Arctic fox, Stress, Non-invasive method, Fecal glucocorticoid metabolites, ACTH challenge, Stability experiment
National Category
Biological Sciences
Identifiers
urn:nbn:se:su:diva-197406 (URN)10.1007/s00300-021-02917-1 (DOI)000684911400001 ()
Available from: 2021-10-04 Created: 2021-10-04 Last updated: 2022-02-25Bibliographically approved
Lotsander, A., Hasselgren, M., Larm, M., Wallén, J., Angerbjörn, A. & Norén, K. (2021). Low persistence of genetic rescue across generations in the Arctic fox (Vulpes lagopus). Journal of Heredity, 112(3), 276-285
Open this publication in new window or tab >>Low persistence of genetic rescue across generations in the Arctic fox (Vulpes lagopus)
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2021 (English)In: Journal of Heredity, ISSN 0022-1503, E-ISSN 1465-7333, Vol. 112, no 3, p. 276-285Article in journal (Refereed) Published
Abstract [en]

Genetic rescue can facilitate the recovery of small and isolated populations suffering from inbreeding depression. Long-term effects are however complex and examples spanning over multiple generations under natural conditions are scarce. The aim of this study was to test for long-term effects of natural genetic rescue in a small population of Scandinavian Arctic foxes (Vulpes lagopus). By combining a genetically verified pedigree covering almost 20 years with a long-term dataset on individual fitness (n=837 individuals), we found no evidence for elevated fitness in immigrant F2 and F3 compared to native inbred foxes. Population inbreeding levels showed a fluctuating increasing trend and emergence of inbreeding within immigrant lineages shortly after immigration. Between 0-5 and 6-9 years post immigration, the average population size decreased by almost 22 % and the average proportion of immigrant ancestry rose from 14 % to 27 %. Y chromosome analysis revealed that two out of three native male lineages were lost from the gene pool, but all founders represented at the time of immigration were still contributing to the population at the end of the study period through female descendants. The results highlight the complexity of genetic rescue and suggest that beneficial effects can be brief. Continuous gene flow may be needed for small and threatened populations to recover and persist in a longer time perspective.

Keywords
Conservation, gene flow, genetic rescue, genetic sweep, inbreeding
National Category
Biological Sciences
Identifiers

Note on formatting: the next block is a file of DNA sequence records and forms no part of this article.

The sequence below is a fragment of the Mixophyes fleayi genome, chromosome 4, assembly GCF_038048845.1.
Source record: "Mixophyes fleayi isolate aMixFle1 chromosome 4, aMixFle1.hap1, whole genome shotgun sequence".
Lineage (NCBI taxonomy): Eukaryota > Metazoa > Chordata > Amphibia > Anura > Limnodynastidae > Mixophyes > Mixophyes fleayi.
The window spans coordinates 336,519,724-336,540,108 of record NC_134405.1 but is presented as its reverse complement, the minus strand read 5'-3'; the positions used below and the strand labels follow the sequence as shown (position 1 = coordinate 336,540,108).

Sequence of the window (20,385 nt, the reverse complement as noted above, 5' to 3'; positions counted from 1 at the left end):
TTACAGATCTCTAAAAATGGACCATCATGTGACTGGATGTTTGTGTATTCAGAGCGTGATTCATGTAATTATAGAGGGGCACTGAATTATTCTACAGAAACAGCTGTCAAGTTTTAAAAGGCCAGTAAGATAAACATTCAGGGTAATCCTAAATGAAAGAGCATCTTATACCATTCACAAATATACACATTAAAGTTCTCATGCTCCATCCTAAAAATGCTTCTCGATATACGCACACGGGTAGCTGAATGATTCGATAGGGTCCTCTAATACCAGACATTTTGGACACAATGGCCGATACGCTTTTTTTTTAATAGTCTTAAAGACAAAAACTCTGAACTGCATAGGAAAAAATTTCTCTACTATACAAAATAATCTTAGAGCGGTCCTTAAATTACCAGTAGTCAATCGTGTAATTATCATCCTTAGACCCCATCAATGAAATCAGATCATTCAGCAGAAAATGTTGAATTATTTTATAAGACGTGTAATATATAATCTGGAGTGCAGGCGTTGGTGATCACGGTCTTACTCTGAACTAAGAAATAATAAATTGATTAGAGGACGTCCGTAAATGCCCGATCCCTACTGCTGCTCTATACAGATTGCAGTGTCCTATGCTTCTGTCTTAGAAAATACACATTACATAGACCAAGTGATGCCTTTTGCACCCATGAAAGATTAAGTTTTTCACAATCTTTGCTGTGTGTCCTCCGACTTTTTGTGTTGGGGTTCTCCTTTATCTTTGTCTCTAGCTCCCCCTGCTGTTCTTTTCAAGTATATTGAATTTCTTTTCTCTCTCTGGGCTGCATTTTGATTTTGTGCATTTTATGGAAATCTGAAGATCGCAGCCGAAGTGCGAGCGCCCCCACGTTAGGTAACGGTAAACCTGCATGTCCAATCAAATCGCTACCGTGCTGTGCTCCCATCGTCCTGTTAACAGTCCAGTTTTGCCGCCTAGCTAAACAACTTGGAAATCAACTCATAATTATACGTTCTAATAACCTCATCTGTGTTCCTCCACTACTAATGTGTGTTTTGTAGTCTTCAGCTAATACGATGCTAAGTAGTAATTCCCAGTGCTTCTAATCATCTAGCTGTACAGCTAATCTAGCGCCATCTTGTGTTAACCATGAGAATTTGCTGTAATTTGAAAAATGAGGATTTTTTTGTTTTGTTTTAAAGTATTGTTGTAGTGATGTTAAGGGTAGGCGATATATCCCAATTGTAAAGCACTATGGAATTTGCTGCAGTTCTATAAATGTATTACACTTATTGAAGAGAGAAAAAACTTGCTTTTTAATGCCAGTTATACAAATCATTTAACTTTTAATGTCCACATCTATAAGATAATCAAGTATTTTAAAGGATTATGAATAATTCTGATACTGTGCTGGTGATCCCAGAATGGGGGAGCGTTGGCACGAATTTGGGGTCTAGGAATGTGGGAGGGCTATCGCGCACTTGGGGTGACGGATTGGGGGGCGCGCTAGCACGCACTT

urn:nbn:se:su:diva-193275 (URN)10.1093/jhered/esab011 (DOI)000659449200005 ()33738472 (PubMedID)
Available from: 2021-05-18 Created: 2021-05-18 Last updated: 2022-04-12Bibliographically approved
Larm, M., Norén, K. & Angerbjörn, A. (2021). Temporal activity shift in arctic foxes (Vulpes lagopus) in response to human disturbance. Global Ecology and Conservation, 27, Article ID e01602.
Open this publication in new window or tab >>Temporal activity shift in arctic foxes (Vulpes lagopus) in response to human disturbance
2021 (English)In: Global Ecology and Conservation, ISSN 2351-9894, Vol. 27, article id e01602Article in journal (Refereed) Published
Abstract [en]

The rapidly growing interest for nature-based recreational activities threaten biodiversity values and increases the disturbance caused to wildlife. Several studies have demonstrated spatial and temporal activity shifts of animals in response to human disturbance. However, most studies investigate effects on how animals use an area of high tourism disturbance, such as a tourist resort or hiking trail, and not the effects of human disturbance at a key site for the animal, such as a denning or breeding site. In this study, we use photos from remote camera monitoring of arctic fox (Vulpes lagopus) dens with the aim to investigate the effects of various levels of tourism disturbance on the diurnal activity pattern and vigilance of breeding adult arctic foxes at the den site. We find a temporal shift towards a higher daytime activity at the den in response to high intensity tourism (71 +/- 3.9% in disturbed areas compared with 53 +/- 6.2% in undisturbed areas), which stands in contrast to an increased nocturnality seen in studies of many other species, including another study of arctic foxes. We suggest that the difference could be explained by the higher cost of avoiding a key site for the animal, as in this study, compared with avoiding a more general human disturbance in an area within the distribution range of the animal, as in most other studies. Increased time spent avoiding the perceived threat of humans could compromise other important activities and have potential negative effects on e.g. hunting or provisioning for the juveniles. Human disturbance focused at a key site, such as a denning or breeding site, can thereby be expected to have larger consequences than what is observed in most studies of disturbance effects on wildlife. Based on observations of both tourists and arctic foxes during close encounters in an area of high intensity tourism, we also find that they both respond behaviorally to each other. The potential for positive or negative feedback mechanisms in such relationships between tourists and wildlife highlights the importance of considering both sides of the complex interaction to find a balance between preserving biodiversity and ensuring continued possibilities for recreation.

Keywords
Wildlife tourism, Human-wildlife interactions, Recreation, Human disturbance, Mutual relationship, Arctic fox
National Category
Biological Sciences
Identifiers
urn:nbn:se:su:diva-196291 (URN)10.1016/j.gecco.2021.e01602 (DOI)000663457500012 ()
Available from: 2021-09-06 Created: 2021-09-06 Last updated: 2024-03-14Bibliographically approved
Larm, M., Brundin, E., Stålhandske, T. & Angerbjörn, A. (2020). Arctic Fox Responses to Tourism Activity. Journal of Wildlife Management, 84(4), 821-828
Open this publication in new window or tab >>Arctic Fox Responses to Tourism Activity
2020 (English)In: Journal of Wildlife Management, ISSN 0022-541X, E-ISSN 1937-2817, Vol. 84, no 4, p. 821-828Article in journal (Refereed) Published
Abstract [en]